While obtaining your certification is the goal, remember to enjoy the journey. Relish the unique marine life, the sensation of weightlessness, and the tranquillity of being underwater. These moments enhance your travel experience and leave you with memories that last a lifetime.

Hand signals diving certification
Hand signals are an important part of your diving certification

Should I Get Certified Before I Go On Vacation?

Getting your open water diving certification before vacation rather than at a resort can enhance your holiday experience. Consider the following when making a decision:

  • Completing the certification beforehand allows you to fully immerse yourself in the diving experience from day one of your vacation, maximizing your underwater adventures. Resorts often offer beautiful dive sites, but the time spent on coursework and training sessions could be used for exploring or relaxing.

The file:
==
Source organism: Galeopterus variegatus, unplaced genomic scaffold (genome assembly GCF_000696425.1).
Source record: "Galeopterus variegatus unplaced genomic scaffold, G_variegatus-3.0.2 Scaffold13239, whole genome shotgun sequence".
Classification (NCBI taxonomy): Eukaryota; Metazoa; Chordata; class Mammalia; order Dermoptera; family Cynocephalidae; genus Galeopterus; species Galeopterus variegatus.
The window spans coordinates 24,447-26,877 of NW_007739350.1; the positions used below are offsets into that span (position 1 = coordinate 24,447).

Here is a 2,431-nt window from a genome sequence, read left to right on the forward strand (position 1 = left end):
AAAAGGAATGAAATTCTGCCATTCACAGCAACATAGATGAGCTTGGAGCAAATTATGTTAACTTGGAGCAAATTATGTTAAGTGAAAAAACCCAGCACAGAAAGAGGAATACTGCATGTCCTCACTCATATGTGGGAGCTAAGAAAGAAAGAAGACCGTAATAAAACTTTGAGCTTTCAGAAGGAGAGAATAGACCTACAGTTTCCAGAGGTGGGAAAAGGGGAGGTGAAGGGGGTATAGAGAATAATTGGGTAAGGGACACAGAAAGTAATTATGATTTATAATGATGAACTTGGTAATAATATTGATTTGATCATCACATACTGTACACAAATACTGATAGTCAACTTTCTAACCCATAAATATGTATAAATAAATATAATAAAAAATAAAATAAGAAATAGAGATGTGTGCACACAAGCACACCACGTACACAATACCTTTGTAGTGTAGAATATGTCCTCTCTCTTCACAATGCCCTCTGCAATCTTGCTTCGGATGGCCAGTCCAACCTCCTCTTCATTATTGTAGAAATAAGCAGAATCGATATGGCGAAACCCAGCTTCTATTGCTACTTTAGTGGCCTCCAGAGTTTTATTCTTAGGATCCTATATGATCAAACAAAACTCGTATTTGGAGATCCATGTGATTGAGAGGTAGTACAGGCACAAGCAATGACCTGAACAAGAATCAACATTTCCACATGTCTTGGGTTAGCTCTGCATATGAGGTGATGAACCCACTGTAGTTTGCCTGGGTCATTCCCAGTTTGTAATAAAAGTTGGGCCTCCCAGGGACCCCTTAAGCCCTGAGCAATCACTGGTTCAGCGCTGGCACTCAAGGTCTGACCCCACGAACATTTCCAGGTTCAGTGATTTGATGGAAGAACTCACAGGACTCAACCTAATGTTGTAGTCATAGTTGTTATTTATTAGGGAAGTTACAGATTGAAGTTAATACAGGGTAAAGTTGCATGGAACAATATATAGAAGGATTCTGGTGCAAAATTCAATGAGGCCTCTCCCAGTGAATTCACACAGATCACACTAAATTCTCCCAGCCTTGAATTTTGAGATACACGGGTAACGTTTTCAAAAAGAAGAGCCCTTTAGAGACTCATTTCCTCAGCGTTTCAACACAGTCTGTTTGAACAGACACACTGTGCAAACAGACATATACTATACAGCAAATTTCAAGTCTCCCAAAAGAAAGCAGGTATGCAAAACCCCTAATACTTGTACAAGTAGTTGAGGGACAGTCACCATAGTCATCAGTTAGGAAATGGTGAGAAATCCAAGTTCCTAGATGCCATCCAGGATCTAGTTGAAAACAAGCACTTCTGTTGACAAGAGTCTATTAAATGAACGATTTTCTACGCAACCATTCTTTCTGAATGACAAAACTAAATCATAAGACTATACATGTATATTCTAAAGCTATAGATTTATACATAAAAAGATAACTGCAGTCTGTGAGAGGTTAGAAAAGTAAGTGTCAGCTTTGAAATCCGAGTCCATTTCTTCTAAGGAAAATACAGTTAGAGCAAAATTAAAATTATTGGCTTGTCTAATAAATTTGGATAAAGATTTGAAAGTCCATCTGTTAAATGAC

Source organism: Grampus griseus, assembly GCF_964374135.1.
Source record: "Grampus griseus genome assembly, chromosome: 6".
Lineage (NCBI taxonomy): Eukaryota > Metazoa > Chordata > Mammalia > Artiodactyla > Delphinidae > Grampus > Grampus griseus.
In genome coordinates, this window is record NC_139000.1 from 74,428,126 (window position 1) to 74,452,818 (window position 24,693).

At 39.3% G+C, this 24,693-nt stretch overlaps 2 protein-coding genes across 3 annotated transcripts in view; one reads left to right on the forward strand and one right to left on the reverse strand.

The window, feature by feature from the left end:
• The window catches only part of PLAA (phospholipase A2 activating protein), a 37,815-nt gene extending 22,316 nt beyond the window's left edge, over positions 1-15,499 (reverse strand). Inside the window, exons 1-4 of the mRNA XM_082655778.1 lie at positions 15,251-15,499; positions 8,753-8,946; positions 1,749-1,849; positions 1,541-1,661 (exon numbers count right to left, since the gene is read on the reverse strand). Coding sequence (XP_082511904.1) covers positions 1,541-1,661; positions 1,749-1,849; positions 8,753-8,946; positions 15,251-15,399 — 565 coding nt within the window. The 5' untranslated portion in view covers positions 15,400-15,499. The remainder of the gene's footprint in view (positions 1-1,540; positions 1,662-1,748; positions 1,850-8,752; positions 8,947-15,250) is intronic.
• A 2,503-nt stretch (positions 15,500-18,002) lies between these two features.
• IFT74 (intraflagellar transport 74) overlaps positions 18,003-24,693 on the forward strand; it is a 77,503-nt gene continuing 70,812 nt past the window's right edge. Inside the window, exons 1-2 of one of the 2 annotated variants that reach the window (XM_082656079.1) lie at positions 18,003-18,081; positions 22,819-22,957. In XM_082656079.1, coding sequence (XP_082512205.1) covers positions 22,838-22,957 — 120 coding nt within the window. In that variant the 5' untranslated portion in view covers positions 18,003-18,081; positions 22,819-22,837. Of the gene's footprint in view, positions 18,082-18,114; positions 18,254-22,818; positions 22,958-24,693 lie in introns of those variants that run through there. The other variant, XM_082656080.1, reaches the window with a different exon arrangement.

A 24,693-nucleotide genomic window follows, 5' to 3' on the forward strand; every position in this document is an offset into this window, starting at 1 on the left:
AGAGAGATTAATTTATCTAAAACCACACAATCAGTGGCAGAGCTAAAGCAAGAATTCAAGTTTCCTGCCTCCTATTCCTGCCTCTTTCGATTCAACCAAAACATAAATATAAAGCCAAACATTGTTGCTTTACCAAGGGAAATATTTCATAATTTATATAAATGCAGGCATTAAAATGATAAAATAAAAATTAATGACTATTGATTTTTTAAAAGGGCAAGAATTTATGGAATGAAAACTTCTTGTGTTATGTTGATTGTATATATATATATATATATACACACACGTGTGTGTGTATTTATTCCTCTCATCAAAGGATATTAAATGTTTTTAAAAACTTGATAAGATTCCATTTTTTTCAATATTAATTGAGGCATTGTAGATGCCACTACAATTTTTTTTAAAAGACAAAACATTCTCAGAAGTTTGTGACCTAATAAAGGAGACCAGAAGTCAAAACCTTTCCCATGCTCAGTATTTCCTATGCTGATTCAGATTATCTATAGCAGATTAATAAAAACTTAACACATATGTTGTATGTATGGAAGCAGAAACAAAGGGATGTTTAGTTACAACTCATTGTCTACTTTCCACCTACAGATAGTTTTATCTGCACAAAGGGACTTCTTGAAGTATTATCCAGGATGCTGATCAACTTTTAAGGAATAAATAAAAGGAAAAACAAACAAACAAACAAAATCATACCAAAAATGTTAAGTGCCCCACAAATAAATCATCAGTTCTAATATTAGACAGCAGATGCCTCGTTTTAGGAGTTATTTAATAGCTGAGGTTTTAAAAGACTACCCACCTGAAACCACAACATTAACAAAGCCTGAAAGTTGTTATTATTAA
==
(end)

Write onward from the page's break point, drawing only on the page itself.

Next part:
• Obtaining your certification in advance allows you to choose from a broader range of dive sites. Due to their complexity and depth, some of the most breathtaking locations require a certification. Being pre-certified opens the door to these exclusive experiences without restrictions.
  • Learning to dive in familiar surroundings can ease the learning process. It allows you to learn at your own pace (especially the online theory), ask questions, and build confidence with your instructor. This comfort level can lead to a better learning outcome and a more enjoyable diving experience in new and exciting locations.
  • The certification cost at your local dive shop is often less than at tourist-centric resorts. 

Getting certified before your vacation can free up vacation time for actual diving. It opens up more diving opportunities, ensuring comfort and confidence in your diving abilities, and potentially reducing costs.


Whether you decide to get your diving certification while on vacation or before, you will love the adventures it opens up.